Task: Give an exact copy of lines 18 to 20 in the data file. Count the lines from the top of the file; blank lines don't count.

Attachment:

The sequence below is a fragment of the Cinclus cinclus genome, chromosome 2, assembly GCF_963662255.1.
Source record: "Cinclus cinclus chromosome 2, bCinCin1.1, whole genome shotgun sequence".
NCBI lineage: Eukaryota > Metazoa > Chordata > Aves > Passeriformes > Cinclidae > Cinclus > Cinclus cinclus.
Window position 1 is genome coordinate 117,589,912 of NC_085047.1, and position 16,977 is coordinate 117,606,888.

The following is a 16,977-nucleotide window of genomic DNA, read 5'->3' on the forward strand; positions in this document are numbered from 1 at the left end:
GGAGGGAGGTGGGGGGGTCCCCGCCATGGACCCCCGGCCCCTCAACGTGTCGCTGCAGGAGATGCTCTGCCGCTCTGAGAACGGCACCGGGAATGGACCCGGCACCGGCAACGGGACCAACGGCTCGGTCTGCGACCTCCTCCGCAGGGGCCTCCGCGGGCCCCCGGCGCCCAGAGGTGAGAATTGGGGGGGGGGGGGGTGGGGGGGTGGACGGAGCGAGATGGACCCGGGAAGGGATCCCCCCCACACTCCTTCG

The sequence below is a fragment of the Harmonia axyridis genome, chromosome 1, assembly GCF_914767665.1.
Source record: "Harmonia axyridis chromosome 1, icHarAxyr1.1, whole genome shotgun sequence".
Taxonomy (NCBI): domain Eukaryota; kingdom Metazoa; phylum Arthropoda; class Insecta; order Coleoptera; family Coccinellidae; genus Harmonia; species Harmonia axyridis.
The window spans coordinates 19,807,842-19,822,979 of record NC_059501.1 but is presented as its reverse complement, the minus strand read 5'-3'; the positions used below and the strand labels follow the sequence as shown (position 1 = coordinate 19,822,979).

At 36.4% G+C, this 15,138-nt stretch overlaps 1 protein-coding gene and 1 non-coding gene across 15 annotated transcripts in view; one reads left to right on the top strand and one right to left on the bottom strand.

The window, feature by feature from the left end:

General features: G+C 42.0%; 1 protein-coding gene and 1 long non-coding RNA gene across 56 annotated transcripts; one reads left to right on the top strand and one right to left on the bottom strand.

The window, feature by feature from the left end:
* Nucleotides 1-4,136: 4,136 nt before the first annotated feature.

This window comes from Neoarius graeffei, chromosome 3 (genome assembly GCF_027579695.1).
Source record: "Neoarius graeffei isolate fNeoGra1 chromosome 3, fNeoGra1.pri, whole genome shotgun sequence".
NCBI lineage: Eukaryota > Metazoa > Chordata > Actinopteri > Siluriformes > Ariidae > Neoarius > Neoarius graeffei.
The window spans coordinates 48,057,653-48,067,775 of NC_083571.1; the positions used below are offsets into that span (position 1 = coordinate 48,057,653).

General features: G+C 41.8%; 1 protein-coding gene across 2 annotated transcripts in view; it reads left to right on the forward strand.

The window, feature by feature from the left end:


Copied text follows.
NCBI lineage: Eukaryota > Metazoa > Chordata > Actinopteri > Siluriformes > Ariidae > Neoarius > Neoarius graeffei.
The window spans coordinates 48,057,653-48,067,775 of NC_083571.1; the positions used below are offsets into that span (position 1 = coordinate 48,057,653).

General features: G+C 41.8%; 1 protein-coding gene across 2 annotated transcripts in view; it reads left to right on the forward strand.